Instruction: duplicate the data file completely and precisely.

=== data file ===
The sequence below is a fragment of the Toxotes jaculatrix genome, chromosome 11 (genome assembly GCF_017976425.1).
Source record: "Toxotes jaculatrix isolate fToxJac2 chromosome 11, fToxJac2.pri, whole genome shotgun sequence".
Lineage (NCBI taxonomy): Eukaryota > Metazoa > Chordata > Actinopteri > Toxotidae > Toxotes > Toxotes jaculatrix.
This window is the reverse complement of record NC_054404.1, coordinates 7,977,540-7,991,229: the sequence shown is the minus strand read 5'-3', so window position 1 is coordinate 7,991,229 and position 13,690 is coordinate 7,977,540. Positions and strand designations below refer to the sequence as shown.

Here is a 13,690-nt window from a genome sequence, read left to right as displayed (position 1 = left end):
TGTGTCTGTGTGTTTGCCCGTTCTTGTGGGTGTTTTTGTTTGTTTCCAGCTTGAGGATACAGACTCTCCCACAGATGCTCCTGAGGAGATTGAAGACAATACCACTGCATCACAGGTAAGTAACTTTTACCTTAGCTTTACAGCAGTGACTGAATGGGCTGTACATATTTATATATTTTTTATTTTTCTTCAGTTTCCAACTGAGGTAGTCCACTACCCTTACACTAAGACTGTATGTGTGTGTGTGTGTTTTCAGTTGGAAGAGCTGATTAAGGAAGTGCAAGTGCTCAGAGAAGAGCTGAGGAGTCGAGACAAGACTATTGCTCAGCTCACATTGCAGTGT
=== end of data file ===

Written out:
The sequence below is a fragment of the Toxotes jaculatrix genome, chromosome 11 (genome assembly GCF_017976425.1).
Source record: "Toxotes jaculatrix isolate fToxJac2 chromosome 11, fToxJac2.pri, whole genome shotgun sequence".
Lineage (NCBI taxonomy): Eukaryota > Metazoa > Chordata > Actinopteri > Toxotidae > Toxotes > Toxotes jaculatrix.
This window is the reverse complement of record NC_054404.1, coordinates 7,977,540-7,991,229: the sequence shown is the minus strand read 5'-3', so window position 1 is coordinate 7,991,229 and position 13,690 is coordinate 7,977,540. Positions and strand designations below refer to the sequence as shown.

Here is a 13,690-nt window from a genome sequence, read left to right as displayed (position 1 = left end):
TGTGTCTGTGTGTTTGCCCGTTCTTGTGGGTGTTTTTGTTTGTTTCCAGCTTGAGGATACAGACTCTCCCACAGATGCTCCTGAGGAGATTGAAGACAATACCACTGCATCACAGGTAAGTAACTTTTACCTTAGCTTTACAGCAGTGACTGAATGGGCTGTACATATTTATATATTTTTTATTTTTCTTCAGTTTCCAACTGAGGTAGTCCACTACCCTTACACTAAGACTGTATGTGTGTGTGTGTGTTTTCAGTTGGAAGAGCTGATTAAGGAAGTGCAAGTGCTCAGAGAAGAGCTGAGGAGTCGAGACAAGACTATTGCTCAGCTCACATTGCAGTGT